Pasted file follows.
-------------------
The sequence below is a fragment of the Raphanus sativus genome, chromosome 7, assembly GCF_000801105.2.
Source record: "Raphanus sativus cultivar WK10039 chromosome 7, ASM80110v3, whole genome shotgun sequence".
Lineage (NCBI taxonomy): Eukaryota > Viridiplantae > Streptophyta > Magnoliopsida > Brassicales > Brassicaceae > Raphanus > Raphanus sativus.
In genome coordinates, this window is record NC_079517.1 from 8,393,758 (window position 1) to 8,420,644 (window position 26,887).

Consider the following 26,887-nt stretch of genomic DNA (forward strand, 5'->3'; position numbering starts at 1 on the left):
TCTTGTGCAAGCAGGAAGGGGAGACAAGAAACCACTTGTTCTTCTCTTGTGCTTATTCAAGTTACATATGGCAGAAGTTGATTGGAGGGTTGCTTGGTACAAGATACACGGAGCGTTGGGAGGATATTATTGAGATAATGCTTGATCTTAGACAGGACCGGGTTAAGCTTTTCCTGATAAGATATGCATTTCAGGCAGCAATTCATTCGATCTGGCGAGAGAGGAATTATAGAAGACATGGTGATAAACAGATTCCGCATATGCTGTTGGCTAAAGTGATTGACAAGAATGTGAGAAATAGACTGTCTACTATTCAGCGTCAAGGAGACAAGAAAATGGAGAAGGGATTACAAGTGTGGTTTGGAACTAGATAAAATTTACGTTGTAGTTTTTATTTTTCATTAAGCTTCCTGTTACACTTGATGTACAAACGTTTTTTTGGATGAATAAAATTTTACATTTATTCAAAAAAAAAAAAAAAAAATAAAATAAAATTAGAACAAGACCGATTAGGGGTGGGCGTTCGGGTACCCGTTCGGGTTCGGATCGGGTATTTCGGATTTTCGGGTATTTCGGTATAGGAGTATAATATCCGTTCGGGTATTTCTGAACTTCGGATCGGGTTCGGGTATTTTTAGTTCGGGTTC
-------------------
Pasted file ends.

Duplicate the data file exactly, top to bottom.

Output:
The sequence below is a fragment of the Raphanus sativus genome, chromosome 7, assembly GCF_000801105.2.
Source record: "Raphanus sativus cultivar WK10039 chromosome 7, ASM80110v3, whole genome shotgun sequence".
Lineage (NCBI taxonomy): Eukaryota > Viridiplantae > Streptophyta > Magnoliopsida > Brassicales > Brassicaceae > Raphanus > Raphanus sativus.
In genome coordinates, this window is record NC_079517.1 from 8,393,758 (window position 1) to 8,420,644 (window position 26,887).

Consider the following 26,887-nt stretch of genomic DNA (forward strand, 5'->3'; position numbering starts at 1 on the left):
TCTTGTGCAAGCAGGAAGGGGAGACAAGAAACCACTTGTTCTTCTCTTGTGCTTATTCAAGTTACATATGGCAGAAGTTGATTGGAGGGTTGCTTGGTACAAGATACACGGAGCGTTGGGAGGATATTATTGAGATAATGCTTGATCTTAGACAGGACCGGGTTAAGCTTTTCCTGATAAGATATGCATTTCAGGCAGCAATTCATTCGATCTGGCGAGAGAGGAATTATAGAAGACATGGTGATAAACAGATTCCGCATATGCTGTTGGCTAAAGTGATTGACAAGAATGTGAGAAATAGACTGTCTACTATTCAGCGTCAAGGAGACAAGAAAATGGAGAAGGGATTACAAGTGTGGTTTGGAACTAGATAAAATTTACGTTGTAGTTTTTATTTTTCATTAAGCTTCCTGTTACACTTGATGTACAAACGTTTTTTTGGATGAATAAAATTTTACATTTATTCAAAAAAAAAAAAAAAAAATAAAATAAAATTAGAACAAGACCGATTAGGGGTGGGCGTTCGGGTACCCGTTCGGGTTCGGATCGGGTATTTCGGATTTTCGGGTATTTCGGTATAGGAGTATAATATCCGTTCGGGTATTTCTGAACTTCGGATCGGGTTCGGGTATTTTTAGTTCGGGTTC